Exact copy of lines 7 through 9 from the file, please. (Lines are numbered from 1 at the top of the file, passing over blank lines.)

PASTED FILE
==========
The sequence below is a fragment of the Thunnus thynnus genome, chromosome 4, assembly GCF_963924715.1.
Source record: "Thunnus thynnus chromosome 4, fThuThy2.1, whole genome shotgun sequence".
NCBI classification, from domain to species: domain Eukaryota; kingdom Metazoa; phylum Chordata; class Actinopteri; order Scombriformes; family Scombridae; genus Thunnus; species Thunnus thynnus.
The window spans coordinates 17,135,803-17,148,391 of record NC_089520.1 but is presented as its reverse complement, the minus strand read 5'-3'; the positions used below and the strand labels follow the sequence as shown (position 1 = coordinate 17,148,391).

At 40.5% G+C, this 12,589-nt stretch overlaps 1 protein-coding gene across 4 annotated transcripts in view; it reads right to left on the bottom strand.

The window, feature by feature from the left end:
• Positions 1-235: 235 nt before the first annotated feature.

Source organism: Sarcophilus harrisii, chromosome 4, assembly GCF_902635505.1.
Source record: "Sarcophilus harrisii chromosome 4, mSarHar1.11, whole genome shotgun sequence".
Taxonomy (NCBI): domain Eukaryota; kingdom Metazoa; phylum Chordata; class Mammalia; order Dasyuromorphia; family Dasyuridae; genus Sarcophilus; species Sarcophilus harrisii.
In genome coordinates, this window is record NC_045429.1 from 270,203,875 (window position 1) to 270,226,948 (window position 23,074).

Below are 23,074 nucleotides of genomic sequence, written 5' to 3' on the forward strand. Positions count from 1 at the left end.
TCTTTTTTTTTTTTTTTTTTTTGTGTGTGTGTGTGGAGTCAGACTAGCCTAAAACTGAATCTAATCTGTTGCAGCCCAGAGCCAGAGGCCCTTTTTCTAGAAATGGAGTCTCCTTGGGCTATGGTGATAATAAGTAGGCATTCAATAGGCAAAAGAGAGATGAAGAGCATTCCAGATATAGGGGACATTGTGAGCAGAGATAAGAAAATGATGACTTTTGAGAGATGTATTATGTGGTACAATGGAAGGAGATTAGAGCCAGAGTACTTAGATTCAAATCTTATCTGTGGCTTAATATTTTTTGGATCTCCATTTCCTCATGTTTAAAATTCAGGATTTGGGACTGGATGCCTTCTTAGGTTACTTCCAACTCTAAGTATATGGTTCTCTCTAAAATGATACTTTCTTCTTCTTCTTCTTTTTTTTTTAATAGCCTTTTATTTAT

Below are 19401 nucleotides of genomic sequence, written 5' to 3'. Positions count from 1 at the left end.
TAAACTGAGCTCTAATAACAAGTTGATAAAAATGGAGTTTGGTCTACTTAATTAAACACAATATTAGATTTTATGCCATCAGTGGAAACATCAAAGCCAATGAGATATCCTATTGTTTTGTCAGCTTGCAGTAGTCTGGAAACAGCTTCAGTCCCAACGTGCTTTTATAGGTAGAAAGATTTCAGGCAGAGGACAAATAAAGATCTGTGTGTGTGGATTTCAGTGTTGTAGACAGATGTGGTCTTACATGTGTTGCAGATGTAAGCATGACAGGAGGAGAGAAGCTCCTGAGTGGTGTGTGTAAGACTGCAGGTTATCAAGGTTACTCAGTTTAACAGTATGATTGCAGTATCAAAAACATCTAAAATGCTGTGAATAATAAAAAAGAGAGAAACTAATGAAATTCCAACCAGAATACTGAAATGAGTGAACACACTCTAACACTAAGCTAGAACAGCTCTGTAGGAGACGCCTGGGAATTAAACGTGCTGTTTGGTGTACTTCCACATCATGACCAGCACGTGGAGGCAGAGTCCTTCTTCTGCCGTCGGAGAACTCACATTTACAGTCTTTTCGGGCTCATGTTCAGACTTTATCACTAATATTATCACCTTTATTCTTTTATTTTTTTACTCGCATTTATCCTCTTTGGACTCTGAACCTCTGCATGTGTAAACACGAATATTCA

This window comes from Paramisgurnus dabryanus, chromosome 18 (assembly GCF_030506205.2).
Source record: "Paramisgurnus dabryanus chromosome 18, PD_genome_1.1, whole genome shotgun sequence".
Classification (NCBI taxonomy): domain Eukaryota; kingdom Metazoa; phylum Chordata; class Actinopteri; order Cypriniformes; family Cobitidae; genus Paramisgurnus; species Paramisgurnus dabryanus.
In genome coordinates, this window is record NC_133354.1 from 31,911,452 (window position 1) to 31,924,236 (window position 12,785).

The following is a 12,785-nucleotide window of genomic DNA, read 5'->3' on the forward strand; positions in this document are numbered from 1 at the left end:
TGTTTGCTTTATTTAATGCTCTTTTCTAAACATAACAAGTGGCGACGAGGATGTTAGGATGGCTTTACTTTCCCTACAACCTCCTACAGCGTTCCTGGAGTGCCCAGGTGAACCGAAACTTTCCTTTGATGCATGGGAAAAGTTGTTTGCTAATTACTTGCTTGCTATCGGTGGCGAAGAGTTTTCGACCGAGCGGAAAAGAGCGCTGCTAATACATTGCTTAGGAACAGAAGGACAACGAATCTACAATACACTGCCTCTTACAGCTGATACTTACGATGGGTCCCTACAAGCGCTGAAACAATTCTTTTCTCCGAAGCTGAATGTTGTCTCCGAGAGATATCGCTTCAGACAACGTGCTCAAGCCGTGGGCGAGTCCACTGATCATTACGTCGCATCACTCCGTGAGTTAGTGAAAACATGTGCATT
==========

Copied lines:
• Positions 1-235: 235 nt before the first annotated feature.

Source organism: Sarcophilus harrisii, chromosome 4, assembly GCF_902635505.1.
Source record: "Sarcophilus harrisii chromosome 4, mSarHar1.11, whole genome shotgun sequence".